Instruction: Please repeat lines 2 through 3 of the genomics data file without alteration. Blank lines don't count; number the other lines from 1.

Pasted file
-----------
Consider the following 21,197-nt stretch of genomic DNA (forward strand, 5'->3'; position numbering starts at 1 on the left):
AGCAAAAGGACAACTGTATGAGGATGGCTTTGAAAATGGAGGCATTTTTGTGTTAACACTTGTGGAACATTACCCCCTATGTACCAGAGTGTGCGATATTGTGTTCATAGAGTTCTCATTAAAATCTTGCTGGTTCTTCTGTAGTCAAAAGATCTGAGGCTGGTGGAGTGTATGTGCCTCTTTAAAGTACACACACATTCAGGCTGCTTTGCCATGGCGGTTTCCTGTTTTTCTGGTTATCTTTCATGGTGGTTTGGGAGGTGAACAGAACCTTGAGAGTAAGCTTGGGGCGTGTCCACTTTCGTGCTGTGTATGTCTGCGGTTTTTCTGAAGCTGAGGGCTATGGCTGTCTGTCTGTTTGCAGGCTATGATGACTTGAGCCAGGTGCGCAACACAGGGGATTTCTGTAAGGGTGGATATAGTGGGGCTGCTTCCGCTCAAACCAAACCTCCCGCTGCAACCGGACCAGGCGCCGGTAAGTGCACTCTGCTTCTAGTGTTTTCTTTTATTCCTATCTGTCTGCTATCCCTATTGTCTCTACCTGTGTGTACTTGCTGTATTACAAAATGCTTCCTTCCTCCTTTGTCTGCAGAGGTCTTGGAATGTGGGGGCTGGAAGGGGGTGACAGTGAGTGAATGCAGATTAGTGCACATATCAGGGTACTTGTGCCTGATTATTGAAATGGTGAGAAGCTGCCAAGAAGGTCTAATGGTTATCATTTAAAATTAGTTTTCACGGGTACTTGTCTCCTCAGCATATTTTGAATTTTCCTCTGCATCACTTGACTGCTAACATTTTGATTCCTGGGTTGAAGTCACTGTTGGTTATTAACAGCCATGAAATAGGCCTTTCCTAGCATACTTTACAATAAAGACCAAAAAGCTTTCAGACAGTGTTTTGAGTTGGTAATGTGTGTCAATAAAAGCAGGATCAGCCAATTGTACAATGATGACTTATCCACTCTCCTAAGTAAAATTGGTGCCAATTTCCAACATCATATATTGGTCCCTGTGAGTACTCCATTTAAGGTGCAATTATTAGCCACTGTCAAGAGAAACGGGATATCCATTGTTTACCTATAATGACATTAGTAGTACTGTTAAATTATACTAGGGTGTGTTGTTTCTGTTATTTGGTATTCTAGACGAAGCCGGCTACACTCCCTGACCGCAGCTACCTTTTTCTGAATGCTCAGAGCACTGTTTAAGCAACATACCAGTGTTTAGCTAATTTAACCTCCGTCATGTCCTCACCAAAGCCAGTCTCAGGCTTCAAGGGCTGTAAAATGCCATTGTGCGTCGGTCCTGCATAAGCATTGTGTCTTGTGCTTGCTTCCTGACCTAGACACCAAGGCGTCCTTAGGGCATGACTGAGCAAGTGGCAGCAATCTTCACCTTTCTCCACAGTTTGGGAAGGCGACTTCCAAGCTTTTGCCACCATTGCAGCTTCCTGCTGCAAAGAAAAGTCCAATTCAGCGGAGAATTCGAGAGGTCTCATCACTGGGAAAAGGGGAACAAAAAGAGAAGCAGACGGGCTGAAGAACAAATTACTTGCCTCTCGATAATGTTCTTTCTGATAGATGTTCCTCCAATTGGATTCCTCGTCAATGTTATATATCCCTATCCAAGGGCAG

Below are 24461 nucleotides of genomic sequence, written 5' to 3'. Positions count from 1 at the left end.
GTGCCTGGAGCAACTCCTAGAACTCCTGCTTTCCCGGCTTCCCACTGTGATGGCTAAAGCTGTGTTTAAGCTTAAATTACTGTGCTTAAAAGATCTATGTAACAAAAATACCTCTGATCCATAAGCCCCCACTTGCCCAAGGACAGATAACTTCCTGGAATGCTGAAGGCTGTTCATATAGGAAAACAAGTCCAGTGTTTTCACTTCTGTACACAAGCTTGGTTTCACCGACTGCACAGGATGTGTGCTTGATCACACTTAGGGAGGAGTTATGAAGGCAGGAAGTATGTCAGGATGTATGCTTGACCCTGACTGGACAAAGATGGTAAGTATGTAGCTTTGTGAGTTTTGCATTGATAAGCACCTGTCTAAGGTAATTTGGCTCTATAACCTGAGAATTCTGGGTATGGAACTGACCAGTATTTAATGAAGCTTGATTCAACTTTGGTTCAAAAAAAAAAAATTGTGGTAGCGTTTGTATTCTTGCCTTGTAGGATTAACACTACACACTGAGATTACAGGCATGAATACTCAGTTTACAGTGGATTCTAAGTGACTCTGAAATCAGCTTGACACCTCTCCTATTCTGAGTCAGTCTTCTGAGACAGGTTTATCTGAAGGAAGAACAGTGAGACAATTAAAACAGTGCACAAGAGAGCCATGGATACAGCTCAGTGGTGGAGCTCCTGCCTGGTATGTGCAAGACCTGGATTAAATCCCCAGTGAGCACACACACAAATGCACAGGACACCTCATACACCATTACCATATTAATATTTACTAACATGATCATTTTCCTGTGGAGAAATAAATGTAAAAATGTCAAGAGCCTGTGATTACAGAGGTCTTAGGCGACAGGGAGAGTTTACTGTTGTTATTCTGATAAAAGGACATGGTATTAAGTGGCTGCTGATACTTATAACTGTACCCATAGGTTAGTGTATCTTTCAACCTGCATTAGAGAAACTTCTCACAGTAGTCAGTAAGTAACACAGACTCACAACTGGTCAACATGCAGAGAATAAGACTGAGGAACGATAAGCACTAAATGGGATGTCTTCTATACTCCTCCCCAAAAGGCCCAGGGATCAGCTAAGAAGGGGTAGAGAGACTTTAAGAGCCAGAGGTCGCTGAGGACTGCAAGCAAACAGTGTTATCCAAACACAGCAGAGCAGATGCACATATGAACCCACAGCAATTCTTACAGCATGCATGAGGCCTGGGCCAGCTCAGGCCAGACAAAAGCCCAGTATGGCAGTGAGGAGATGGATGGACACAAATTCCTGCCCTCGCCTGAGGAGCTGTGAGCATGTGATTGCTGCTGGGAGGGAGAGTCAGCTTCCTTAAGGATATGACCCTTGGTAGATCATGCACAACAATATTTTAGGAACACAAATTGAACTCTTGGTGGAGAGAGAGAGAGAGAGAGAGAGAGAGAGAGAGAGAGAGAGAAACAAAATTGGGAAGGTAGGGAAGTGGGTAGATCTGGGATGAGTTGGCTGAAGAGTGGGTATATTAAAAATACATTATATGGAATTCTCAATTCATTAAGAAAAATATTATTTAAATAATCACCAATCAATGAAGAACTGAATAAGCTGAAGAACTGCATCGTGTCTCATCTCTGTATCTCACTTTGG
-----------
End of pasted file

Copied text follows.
AGCAAAAGGACAACTGTATGAGGATGGCTTTGAAAATGGAGGCATTTTTGTGTTAACACTTGTGGAACATTACCCCCTATGTACCAGAGTGTGCGATATTGTGTTCATAGAGTTCTCATTAAAATCTTGCTGGTTCTTCTGTAGTCAAAAGATCTGAGGCTGGTGGAGTGTATGTGCCTCTTTAAAGTACACACACATTCAGGCTGCTTTGCCATGGCGGTTTCCTGTTTTTCTGGTTATCTTTCATGGTGGTTTGGGAGGTGAACAGAACCTTGAGAGTAAGCTTGGGGCGTGTCCACTTTCGTGCTGTGTATGTCTGCGGTTTTTCTGAAGCTGAGGGCTATGGCTGTCTGTCTGTTTGCAGGCTATGATGACTTGAGCCAGGTGCGCAACACAGGGGATTTCTGTAAGGGTGGATATAGTGGGGCTGCTTCCGCTCAAACCAAACCTCCCGCTGCAACCGGACCAGGCGCCGGTAAGTGCACTCTGCTTCTAGTGTTTTCTTTTATTCCTATCTGTCTGCTATCCCTATTGTCTCTACCTGTGTGTACTTGCTGTATTACAAAATGCTTCCTTCCTCCTTTGTCTGCAGAGGTCTTGGAATGTGGGGGCTGGAAGGGGGTGACAGTGAGTGAATGCAGATTAGTGCACATATCAGGGTACTTGTGCCTGATTATTGAAATGGTGAGAAGCTGCCAAGAAGGTCTAATGGTTATCATTTAAAATTAGTTTTCACGGGTACTTGTCTCCTCAGCATATTTTGAATTTTCCTCTGCATCACTTGACTGCTAACATTTTGATTCCTGGGTTGAAGTCACTGTTGGTTATTAACAGCCATGAAATAGGCCTTTCCTAGCATACTTTACAATAAAGACCAAAAAGCTTTCAGACAGTGTTTTGAGTTGGTAATGTGTGTCAATAAAAGCAGGATCAGCCAATTGTACAATGATGACTTATCCACTCTCCTAAGTAAAATTGGTGCCAATTTCCAACATCATATATTGGTCCCTGTGAGTACTCCATTTAAGGTGCAATTATTAGCCACTGTCAAGAGAAACGGGATATCCATTGTTTACCTATAATGACATTAGTAGTACTGTTAAATTATACTAGGGTGTGTTGTTTCTGTTATTTGGTATTCTAGACGAAGCCGGCTACACTCCCTGACCGCAGCTACCTTTTTCTGAATGCTCAGAGCACTGTTTAAGCAACATACCAGTGTTTAGCTAATTTAACCTCCGTCATGTCCTCACCAAAGCCAGTCTCAGGCTTCAAGGGCTGTAAAATGCCATTGTGCGTCGGTCCTGCATAAGCATTGTGTCTTGTGCTTGCTTCCTGACCTAGACACCAAGGCGTCCTTAGGGCATGACTGAGCAAGTGGCAGCAATCTTCACCTTTCTCCACAGTTTGGGAAGGCGACTTCCAAGCTTTTGCCACCATTGCAGCTTCCTGCTGCAAAGAAAAGTCCAATTCAGCGGAGAATTCGAGAGGTCTCATCACTGGGAAAAGGGGAACAAAAAGAGAAGCAGACGGGCTGAAGAACAAATTACTTGCCTCTCGATAATGTTCTTTCTGATAGATGTTCCTCCAATTGGATTCCTCGTCAATGTTATATATCCCTATCCAAGGGCAG

Below are 24461 nucleotides of genomic sequence, written 5' to 3'. Positions count from 1 at the left end.